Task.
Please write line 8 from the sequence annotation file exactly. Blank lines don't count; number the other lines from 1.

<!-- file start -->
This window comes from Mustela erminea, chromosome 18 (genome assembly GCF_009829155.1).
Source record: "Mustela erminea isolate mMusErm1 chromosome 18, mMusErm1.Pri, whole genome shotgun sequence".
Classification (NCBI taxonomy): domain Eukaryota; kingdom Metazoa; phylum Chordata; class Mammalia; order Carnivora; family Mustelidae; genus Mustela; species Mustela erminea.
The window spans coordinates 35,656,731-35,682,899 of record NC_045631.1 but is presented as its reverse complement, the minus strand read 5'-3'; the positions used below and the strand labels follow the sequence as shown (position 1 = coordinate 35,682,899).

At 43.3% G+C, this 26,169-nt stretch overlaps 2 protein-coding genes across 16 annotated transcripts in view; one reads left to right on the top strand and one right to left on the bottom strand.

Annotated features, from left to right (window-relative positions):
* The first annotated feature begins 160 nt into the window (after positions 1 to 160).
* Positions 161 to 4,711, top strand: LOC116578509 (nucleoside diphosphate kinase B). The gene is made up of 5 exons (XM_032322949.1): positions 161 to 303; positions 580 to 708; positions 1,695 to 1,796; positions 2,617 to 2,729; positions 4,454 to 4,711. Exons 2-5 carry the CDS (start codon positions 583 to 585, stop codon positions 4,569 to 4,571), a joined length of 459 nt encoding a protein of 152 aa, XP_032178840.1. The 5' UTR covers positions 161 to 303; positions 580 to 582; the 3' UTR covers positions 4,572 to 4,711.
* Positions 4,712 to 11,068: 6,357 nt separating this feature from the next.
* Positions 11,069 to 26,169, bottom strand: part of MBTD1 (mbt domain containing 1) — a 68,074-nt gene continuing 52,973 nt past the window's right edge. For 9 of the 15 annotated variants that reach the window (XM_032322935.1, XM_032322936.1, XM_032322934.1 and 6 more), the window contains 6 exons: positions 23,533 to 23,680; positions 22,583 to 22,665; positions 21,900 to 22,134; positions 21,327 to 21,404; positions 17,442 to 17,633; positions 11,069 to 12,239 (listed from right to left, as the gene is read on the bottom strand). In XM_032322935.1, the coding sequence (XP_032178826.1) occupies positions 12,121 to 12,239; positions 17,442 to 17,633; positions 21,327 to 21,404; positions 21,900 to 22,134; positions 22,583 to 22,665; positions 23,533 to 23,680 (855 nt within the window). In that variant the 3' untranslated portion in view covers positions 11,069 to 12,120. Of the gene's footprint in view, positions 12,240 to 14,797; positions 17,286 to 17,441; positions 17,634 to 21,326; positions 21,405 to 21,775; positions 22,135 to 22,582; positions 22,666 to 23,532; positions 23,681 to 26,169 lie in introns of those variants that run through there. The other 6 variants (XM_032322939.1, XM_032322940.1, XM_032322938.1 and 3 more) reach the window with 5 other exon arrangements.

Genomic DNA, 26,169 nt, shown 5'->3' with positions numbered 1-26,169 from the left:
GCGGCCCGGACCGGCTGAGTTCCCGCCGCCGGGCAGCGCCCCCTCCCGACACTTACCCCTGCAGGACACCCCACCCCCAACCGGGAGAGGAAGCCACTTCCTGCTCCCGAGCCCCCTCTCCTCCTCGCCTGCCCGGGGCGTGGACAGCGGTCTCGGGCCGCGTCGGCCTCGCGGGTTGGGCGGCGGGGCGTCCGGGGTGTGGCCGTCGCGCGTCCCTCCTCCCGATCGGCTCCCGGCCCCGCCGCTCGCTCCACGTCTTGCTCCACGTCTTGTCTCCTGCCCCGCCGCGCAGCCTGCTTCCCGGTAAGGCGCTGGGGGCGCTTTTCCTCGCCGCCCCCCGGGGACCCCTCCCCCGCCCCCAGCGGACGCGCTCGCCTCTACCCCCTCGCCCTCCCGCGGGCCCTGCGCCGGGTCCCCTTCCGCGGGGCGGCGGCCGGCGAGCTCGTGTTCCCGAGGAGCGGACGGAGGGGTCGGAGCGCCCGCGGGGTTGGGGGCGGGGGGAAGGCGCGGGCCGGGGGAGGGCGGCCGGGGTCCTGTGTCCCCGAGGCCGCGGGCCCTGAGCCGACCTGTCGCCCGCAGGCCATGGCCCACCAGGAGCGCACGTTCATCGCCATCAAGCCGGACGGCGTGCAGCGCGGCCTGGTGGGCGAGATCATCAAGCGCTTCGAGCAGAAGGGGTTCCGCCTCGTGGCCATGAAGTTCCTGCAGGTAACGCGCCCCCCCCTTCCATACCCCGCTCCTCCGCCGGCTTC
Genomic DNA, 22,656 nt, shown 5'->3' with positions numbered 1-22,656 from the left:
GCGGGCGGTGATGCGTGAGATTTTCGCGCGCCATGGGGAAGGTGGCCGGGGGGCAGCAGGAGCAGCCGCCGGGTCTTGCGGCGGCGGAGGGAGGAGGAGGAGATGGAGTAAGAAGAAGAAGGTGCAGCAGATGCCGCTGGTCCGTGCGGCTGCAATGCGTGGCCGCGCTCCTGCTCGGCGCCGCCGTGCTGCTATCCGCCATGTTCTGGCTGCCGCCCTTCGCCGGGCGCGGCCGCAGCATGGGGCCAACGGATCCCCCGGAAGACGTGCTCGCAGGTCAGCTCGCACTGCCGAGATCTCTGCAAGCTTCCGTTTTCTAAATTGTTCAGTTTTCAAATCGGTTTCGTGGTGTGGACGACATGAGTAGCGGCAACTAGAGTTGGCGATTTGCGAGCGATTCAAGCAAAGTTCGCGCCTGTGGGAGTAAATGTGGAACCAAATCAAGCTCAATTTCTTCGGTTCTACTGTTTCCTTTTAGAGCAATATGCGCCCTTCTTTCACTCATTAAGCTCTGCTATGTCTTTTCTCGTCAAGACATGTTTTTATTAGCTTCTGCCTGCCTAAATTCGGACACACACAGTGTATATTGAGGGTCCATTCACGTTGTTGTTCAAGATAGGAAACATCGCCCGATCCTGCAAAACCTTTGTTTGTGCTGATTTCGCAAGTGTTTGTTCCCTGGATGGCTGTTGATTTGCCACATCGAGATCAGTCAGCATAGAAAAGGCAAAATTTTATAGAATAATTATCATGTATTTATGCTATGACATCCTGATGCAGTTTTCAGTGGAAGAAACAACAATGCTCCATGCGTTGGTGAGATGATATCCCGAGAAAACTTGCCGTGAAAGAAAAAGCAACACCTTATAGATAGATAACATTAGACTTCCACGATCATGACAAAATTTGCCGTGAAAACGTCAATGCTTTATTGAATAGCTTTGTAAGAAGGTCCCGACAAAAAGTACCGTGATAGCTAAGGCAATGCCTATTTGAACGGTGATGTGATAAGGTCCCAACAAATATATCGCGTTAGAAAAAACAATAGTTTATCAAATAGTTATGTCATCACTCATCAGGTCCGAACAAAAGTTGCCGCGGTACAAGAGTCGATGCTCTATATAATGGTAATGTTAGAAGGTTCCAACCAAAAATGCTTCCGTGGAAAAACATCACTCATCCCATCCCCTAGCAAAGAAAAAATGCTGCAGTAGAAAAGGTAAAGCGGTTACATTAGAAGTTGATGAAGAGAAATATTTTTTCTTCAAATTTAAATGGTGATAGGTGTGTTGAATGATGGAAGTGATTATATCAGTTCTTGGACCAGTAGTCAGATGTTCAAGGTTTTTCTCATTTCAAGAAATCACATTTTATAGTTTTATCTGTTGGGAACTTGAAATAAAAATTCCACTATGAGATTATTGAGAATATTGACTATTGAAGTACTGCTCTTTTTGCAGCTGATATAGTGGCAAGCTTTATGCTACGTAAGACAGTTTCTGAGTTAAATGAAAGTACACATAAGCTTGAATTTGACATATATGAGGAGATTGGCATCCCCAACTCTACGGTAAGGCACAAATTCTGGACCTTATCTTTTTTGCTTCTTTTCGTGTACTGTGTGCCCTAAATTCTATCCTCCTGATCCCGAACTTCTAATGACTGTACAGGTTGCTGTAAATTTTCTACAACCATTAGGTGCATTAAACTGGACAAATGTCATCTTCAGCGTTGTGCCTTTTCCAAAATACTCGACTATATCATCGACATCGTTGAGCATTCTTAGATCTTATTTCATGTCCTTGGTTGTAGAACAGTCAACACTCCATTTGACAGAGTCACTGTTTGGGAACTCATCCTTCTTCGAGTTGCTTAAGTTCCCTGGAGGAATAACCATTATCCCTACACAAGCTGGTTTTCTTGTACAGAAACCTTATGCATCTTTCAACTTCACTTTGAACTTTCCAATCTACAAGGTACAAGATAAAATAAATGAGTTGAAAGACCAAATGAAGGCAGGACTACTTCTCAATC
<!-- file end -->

* Positions 161 to 4,711, top strand: LOC116578509 (nucleoside diphosphate kinase B). The gene is made up of 5 exons (XM_032322949.1): positions 161 to 303; positions 580 to 708; positions 1,695 to 1,796; positions 2,617 to 2,729; positions 4,454 to 4,711. Exons 2-5 carry the CDS (start codon positions 583 to 585, stop codon positions 4,569 to 4,571), a joined length of 459 nt encoding a protein of 152 aa, XP_032178840.1. The 5' UTR covers positions 161 to 303; positions 580 to 582; the 3' UTR covers positions 4,572 to 4,711.